… for Visual Effects

Tip #501: Lighting for Green-Screen

Light the background for evenness. Light the foreground for drama.

Here, Lisa is lit for drama, while the background is lit evenly.

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One of the challenges that new cinematographers face in lighting green-screen shots is that there is almost no correlation between the lighting of the background versus the foreground. In fact, they should be lit separately. Here’s why.

Lisa, in this screen shot, is an excellent example.

The background is a highly-saturated green because the key needs color, not just brightness, to work. As well, the background is very evenly lit and, if you looked at it on the Waveform Monitor, it would be right at 50% grayscale. (This is because 50% gray is the optimum value for maximizing color saturation.)

But, Lisa, herself, is very dark. This is because it is a very dramatic scene and it needs to be dark. It could, in fact, be a silhouette. There is NO correlation between how you light the foreground from the background.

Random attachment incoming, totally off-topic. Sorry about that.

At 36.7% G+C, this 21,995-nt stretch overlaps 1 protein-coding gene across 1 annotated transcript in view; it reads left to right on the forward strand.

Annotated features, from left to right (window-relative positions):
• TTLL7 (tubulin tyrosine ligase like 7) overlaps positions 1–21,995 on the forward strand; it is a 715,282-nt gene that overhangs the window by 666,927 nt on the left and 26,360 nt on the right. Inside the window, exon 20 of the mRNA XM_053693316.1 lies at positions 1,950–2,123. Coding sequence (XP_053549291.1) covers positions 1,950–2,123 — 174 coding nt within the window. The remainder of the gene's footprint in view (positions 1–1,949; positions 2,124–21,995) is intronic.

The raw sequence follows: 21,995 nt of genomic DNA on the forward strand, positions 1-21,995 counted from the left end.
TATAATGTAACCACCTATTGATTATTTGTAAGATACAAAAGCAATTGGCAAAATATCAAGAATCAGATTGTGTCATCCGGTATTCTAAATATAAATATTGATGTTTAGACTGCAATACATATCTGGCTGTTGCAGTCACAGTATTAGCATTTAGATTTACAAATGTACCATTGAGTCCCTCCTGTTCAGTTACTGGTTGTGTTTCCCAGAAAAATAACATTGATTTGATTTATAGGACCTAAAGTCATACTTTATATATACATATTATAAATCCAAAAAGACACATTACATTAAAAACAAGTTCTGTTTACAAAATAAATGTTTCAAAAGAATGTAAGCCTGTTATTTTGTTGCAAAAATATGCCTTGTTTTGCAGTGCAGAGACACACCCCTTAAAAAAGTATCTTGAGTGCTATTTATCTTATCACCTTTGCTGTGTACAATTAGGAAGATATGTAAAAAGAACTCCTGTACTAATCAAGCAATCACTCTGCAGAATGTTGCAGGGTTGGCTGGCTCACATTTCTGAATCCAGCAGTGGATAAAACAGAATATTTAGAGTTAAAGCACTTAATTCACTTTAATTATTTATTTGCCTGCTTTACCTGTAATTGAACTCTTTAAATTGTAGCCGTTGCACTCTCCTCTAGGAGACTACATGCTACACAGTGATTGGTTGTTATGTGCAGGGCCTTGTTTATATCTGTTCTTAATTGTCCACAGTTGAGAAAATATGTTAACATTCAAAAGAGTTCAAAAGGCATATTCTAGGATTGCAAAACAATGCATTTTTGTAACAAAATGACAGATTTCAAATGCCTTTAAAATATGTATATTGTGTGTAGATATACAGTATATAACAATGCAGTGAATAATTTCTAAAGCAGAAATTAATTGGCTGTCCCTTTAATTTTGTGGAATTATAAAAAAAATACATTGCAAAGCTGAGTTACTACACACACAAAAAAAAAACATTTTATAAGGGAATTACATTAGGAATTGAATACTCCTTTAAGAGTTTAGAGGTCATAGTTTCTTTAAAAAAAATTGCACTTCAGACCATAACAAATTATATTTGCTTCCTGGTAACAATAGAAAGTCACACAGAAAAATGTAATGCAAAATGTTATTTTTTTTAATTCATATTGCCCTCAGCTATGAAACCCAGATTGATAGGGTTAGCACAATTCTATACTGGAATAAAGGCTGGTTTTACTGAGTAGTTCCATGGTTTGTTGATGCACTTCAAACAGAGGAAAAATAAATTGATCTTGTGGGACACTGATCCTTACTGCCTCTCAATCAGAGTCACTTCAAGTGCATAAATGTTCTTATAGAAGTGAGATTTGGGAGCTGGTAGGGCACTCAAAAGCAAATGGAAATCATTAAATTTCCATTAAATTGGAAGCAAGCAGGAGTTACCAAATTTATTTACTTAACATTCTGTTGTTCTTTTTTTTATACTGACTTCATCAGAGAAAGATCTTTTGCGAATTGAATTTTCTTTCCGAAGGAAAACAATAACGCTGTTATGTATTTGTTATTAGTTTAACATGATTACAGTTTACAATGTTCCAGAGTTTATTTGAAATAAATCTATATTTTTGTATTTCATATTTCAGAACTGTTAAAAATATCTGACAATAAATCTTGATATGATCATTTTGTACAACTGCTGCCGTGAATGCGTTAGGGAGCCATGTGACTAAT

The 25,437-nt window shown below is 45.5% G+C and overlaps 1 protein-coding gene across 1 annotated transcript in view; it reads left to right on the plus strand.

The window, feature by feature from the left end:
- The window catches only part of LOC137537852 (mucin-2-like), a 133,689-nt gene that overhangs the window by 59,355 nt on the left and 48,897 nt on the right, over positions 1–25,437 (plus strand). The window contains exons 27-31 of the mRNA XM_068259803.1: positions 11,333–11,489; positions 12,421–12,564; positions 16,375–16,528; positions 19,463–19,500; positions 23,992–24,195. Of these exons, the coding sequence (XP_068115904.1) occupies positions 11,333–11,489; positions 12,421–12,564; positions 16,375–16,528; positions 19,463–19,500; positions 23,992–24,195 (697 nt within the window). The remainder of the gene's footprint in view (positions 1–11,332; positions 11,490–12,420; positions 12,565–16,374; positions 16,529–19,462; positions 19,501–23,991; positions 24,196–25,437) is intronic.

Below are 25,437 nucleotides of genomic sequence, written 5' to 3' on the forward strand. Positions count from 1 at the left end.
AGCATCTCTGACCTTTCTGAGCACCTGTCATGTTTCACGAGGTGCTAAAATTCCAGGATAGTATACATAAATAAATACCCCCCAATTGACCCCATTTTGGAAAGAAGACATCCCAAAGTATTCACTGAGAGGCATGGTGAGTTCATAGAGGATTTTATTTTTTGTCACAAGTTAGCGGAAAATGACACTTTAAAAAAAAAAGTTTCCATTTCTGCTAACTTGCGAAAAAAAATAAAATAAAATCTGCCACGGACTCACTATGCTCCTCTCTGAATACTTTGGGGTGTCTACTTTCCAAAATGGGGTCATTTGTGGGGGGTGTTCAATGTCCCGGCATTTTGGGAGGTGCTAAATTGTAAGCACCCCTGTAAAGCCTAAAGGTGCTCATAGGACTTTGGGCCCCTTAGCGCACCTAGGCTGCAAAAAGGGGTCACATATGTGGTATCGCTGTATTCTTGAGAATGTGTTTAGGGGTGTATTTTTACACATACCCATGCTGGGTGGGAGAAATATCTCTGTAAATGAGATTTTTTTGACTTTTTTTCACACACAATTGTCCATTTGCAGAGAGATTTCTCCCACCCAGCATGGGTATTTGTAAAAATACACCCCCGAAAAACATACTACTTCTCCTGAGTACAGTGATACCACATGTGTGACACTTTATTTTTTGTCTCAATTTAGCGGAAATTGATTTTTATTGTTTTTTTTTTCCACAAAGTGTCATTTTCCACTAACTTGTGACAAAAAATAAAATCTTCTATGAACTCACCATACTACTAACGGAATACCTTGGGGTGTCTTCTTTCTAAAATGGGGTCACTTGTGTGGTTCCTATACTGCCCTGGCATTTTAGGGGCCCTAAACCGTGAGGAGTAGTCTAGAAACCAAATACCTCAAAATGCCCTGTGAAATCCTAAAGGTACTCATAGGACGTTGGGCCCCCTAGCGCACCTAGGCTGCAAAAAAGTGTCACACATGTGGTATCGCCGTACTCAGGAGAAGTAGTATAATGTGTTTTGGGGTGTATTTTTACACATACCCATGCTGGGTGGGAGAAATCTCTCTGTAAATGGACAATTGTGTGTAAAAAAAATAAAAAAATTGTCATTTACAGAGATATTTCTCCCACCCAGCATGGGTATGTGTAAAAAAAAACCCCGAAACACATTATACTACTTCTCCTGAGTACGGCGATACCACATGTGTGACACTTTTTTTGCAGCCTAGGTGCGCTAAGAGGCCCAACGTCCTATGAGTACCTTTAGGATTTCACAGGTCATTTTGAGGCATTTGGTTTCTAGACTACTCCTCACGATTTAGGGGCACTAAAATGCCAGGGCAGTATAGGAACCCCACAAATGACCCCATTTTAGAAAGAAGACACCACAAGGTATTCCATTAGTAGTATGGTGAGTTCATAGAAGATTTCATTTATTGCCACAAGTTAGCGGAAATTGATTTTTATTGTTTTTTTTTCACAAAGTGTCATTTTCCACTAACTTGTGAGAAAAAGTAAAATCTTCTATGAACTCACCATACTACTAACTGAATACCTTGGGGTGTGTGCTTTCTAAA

One other important point to keep in mind: To minimize spill from the green background hitting the shoulders and hair of the foreground talent, try to keep talent ten feet or more in front of the green background. (In this screen shot, Lisa was 12 feet in front of the background.)


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2 Comments
  1. Philip Cutting
    Philip Cutting says:

    You might also add that the green screen must be EVENLY lit, but not BRIGHTLY lit. This will also ensure green light doesn’t bounce into the talent.

    Reply
    • Larry Jordan
      Larry Jordan says:

      Philip:

      Agreed. I’ve found lighting it to display as 50% gray on the waveform monitor is a good level.

      Larry

      Reply

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